4 Ways to Support Mental Health in the Workplace

🕑 5 minutes read | Apr 07 2022 | By Becky Gendron

If the brain is our command center from which all productivity, innovation, communication, and ability derives, don’t we want it to be operating at full capacity? Stress and anxiety greatly affect this command center, impacting performance, retention, productivity and job satisfaction.  In fact, mental health concerns are a sharply increasing cause of attrition with 50% of respondents leaving roles for reasons of mental health, compared to 34% just two years ago.

Poor mental health among employees costs employers in many ways, including productivity losses. Stress and anxiety are often ignored, untreated, and lead to presenteeism, the term used to describe an employee that shows up to work but shouldn’t due to a physical or mental condition. Presenteeism accounts for a staggering 81% of lost productivity.

The good news is that employers have a lot of power and tools at their disposal to improve the mental well-being of their employees. Mental health awareness at work and support from employers can reduce mental health symptoms and improve productivity, retention, and job satisfaction.

Mental health programs have moved from a nice-to-have to an absolute necessity in the workplace, made more imperative with the challenges brought by the COVID-19 pandemic. Organizations can improve employee well-being through awareness programs, mental health training, reducing unnecessary stressors, and offering robust solutions that improve physical, emotional, and mental health. Learn about these helpful support tools for mental health in the workplace.

1. Create Awareness and an Open Dialogue About Mental Health

Although topics of stress, anxiety, and overall well-being have become more commonplace today than ever before, the stigma associated with mental health still exists. To further complicate this already-complex issue, many people don’t even know they’re struggling with mental health symptoms. Awareness and education are key here to create an open dialogue that builds connection and empowers everyone to understand the topic and eliminate the stigma.

It is not uncommon for employees to discuss mental health concerns at work. Two-thirds of respondents in a recent survey indicated that they have talked about their mental health with a coworker, and about half found that interaction to be positive. Nearly, 86% of people say they want a corporate culture that embraces an open mental health dialogue. Not only is this open dialogue helpful for mental well-being, but it also builds a positive workplace culture that nurtures inclusivity.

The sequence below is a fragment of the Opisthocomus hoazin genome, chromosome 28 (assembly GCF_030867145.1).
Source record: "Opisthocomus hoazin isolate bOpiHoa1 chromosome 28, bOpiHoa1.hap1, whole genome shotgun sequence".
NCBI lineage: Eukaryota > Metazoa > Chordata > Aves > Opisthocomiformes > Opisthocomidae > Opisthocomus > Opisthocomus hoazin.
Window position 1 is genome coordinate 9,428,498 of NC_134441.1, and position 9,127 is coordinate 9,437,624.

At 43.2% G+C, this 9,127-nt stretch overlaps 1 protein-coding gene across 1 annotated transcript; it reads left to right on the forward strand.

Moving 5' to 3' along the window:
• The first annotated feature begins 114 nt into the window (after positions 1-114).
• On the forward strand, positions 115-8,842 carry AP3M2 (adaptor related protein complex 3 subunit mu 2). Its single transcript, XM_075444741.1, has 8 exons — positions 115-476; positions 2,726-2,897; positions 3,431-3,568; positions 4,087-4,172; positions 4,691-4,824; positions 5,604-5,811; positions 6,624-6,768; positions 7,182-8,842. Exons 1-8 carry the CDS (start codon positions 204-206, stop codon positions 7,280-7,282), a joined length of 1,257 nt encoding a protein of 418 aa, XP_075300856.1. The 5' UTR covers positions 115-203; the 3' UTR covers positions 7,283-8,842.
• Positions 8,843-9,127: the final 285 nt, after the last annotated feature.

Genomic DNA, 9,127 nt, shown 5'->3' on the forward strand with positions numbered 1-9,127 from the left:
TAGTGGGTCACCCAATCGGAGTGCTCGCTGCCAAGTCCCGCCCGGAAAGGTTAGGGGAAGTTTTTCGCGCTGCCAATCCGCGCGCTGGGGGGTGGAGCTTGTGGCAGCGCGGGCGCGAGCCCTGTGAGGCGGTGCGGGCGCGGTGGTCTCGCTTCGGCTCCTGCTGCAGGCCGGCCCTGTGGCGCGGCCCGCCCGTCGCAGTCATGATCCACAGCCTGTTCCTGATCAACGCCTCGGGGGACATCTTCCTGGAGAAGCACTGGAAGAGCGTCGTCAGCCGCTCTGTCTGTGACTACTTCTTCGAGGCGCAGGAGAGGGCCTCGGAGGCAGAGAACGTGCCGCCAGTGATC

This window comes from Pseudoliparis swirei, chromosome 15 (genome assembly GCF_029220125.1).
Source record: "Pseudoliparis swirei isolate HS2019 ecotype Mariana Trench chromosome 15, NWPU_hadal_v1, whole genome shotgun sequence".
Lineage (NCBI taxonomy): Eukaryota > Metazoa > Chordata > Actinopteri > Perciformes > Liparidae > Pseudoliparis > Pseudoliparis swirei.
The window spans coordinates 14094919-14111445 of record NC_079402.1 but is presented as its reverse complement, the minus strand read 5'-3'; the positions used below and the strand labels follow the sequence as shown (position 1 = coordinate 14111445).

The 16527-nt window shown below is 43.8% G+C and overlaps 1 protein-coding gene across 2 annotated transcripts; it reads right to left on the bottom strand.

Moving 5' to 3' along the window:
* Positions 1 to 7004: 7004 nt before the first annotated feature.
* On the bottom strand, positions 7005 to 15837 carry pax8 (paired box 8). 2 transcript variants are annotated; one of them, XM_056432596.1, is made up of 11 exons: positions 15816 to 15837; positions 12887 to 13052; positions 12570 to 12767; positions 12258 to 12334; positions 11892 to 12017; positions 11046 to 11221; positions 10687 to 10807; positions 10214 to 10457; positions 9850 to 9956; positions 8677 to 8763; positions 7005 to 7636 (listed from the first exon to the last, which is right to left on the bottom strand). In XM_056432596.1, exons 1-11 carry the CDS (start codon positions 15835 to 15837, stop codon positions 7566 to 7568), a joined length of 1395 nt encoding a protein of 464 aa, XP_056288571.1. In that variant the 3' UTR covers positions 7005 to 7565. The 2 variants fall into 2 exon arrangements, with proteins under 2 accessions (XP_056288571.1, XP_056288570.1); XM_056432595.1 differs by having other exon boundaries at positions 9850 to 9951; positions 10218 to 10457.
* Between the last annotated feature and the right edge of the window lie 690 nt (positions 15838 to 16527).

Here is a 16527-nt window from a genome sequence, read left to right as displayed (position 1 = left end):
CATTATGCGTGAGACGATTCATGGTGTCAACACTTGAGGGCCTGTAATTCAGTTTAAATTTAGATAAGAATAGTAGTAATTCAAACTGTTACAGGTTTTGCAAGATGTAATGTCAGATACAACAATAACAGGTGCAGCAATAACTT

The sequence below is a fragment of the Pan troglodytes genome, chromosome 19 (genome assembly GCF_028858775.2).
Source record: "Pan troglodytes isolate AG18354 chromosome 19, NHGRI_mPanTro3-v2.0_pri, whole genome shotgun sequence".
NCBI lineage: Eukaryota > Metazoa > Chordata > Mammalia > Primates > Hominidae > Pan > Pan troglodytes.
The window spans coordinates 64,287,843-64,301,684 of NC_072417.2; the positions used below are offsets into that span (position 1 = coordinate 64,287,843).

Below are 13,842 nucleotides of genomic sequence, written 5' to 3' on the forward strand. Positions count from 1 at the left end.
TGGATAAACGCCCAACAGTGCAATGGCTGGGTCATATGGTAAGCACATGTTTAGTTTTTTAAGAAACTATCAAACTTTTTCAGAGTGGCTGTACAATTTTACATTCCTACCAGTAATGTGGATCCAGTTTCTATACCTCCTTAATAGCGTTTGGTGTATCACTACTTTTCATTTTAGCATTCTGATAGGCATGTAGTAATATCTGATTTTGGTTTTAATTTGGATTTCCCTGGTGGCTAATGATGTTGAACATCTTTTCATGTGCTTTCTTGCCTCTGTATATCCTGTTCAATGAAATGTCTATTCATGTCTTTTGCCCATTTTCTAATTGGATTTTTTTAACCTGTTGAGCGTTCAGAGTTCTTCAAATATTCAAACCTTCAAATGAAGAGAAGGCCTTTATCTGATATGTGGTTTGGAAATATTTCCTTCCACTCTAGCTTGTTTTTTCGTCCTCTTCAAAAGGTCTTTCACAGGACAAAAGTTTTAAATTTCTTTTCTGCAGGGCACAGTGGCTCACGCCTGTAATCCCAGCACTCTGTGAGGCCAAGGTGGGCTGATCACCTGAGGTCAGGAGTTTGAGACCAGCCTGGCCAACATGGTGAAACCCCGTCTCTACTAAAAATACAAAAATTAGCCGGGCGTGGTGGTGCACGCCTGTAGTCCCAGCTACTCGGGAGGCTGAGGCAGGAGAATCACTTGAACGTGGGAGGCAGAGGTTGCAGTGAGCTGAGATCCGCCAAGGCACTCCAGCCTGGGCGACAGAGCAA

2. Provide Mental Health Training, Assessments, and Support

It’s important to provide the training and tools to recognize and better understand that we may not be operating at an optimal level due to mental health concerns. The ability to start with a baseline assessment that measures mental well-being identifies red flags, and then offers support and training is the basic framework for a mental health program.

Tools like the Total Brain platform can ease the burden on employers to provide the right kind of support to their staff and provide high-quality mental health assistance and tools. Total Brain offers mental health monitoring and support through a modern app on mobile and the web. They monitor twelve brain capacities to define mental health and screen for concerning symptoms. Based on the assessments, training and techniques are offered to combat concerns such as breathing, brain exercises, neuroscience-based music therapy, and cognitive-behavioral therapy.

The employer also gets access to the Total Brain corporate dashboard, which has aggregate level information on the assessments and completed training exercises. This kind of information gives employers better information about their workforce.

Also, it is important to provide training to leaders to equip them with the skills they need to recognize signs of stress and anxiety in their teams and give them the tools to reduce stressors and offer support.

3. Create a Culture of Psychological Safety